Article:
Saturday, March 05, 2011

Reading Adam Smith

A commenter on my Wealth of Nations Book I post asked if I knew of any helpful commentaries or historical overviews. A while back I found A History of Economic Theory and Method by Ekelund and Hebert for $3 on a clearance rack. It is a textbook designed to be a systematic approach to building the history of economic thought. It details the Physiocrats that Smith drew from, and has one chapter on what they believe are Smith's unique contributions.

Much of their focus is on Book I, explaining Smith's labor theory of value and trying to flesh out his various thoughts on capital accumulation. They claim that most economists have never attempted reading WoN, surprise surprise.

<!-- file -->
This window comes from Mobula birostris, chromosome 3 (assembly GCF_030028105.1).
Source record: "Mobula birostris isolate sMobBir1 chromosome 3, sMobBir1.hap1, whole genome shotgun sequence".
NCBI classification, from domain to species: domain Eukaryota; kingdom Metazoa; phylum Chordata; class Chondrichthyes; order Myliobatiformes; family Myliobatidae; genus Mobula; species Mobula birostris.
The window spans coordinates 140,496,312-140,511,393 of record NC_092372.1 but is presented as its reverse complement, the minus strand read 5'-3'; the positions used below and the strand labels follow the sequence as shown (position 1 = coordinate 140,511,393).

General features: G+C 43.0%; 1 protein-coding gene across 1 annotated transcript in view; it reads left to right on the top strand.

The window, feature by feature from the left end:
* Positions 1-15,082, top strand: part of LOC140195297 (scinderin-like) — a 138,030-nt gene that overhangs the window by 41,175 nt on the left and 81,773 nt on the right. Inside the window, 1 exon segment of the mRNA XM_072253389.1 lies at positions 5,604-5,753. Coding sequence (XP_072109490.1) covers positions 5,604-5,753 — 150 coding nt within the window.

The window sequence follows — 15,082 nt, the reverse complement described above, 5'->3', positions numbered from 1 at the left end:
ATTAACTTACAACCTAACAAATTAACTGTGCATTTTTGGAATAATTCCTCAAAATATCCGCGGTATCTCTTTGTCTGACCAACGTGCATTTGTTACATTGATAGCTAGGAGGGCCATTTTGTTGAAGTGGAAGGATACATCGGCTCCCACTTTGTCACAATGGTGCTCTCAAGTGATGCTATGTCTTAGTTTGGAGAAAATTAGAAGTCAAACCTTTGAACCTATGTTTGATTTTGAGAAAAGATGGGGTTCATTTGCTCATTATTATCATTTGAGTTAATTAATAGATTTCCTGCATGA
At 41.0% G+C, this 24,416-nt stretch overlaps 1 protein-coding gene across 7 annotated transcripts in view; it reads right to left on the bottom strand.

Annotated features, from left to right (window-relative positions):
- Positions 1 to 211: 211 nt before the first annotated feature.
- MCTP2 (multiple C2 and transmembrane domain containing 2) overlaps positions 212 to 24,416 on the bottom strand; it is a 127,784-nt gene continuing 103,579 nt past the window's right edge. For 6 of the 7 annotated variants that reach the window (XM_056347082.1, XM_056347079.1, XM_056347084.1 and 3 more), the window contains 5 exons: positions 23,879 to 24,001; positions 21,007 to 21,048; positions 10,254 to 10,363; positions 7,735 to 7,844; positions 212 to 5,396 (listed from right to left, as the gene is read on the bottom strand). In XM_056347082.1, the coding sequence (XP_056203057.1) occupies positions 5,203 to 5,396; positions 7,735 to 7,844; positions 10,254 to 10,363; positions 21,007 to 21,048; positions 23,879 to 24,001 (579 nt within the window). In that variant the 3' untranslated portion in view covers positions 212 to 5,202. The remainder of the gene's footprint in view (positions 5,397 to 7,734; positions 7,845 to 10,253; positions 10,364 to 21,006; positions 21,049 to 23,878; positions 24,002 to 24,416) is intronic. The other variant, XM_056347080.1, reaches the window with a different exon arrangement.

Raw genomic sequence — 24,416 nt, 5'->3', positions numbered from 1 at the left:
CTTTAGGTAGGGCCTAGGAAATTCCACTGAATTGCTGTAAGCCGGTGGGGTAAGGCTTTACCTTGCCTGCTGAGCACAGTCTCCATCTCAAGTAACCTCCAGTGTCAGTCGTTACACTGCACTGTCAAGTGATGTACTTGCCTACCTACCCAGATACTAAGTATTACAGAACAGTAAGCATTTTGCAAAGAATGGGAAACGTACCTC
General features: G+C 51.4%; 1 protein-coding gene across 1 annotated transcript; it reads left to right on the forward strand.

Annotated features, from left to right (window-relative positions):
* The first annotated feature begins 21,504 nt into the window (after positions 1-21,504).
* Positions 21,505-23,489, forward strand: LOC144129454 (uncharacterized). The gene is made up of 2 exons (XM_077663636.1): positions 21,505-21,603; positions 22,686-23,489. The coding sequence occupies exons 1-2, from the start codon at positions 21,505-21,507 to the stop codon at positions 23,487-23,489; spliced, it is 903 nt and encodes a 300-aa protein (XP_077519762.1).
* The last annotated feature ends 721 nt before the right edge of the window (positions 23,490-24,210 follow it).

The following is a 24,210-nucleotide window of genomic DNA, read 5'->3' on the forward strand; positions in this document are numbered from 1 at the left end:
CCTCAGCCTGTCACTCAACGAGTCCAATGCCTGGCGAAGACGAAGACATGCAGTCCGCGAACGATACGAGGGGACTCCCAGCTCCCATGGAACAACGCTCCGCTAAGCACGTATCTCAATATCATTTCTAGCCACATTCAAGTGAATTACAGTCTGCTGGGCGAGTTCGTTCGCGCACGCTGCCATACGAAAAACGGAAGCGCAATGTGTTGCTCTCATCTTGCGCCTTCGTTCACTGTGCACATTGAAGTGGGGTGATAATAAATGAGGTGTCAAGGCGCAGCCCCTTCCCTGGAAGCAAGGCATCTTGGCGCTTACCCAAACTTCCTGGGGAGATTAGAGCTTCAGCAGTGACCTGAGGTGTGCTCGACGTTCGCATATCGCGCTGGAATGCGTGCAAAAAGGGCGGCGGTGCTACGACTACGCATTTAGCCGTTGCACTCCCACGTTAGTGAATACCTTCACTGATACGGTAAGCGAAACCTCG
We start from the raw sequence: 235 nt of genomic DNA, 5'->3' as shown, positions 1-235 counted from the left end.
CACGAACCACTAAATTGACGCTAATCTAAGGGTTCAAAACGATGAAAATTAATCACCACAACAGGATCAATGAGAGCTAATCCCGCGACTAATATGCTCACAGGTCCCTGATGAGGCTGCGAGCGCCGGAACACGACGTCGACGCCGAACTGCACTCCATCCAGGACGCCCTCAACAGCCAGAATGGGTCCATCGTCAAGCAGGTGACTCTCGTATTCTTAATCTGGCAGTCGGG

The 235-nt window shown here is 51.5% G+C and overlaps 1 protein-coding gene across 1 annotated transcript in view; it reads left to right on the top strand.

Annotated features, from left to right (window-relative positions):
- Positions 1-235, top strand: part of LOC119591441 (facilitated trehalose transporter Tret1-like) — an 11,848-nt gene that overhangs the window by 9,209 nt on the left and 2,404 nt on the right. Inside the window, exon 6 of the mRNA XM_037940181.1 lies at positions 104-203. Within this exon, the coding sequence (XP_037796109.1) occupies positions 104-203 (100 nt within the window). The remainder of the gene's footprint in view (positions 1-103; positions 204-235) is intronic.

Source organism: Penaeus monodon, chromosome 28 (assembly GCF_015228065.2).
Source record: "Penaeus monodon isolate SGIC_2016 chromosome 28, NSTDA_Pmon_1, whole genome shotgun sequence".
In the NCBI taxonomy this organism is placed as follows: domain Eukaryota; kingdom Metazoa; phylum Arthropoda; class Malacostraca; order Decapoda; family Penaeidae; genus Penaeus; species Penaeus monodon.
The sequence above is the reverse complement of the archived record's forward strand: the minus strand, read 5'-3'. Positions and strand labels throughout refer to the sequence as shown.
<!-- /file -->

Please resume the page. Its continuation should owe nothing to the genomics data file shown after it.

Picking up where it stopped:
From an aside in their text, I learned that when Smith retired from his teaching post he became a customs official for several years, responsible for implementing the tariffs and quotas on trade which he railed against. Apparently he did his duty well, putting duty and self-interest above his own beliefs (ie: he didn't try to sabotage the welfare-harming customs system). Interesting.

I'm reading WoN on my Kindle DX, which I no longer have buyer's remorse about. It has greatly sped up my reading time and it allows me to highlight and make notes. Those are archived on my Amazon website, which allows me to easily turn them into essay questions and blog posts.

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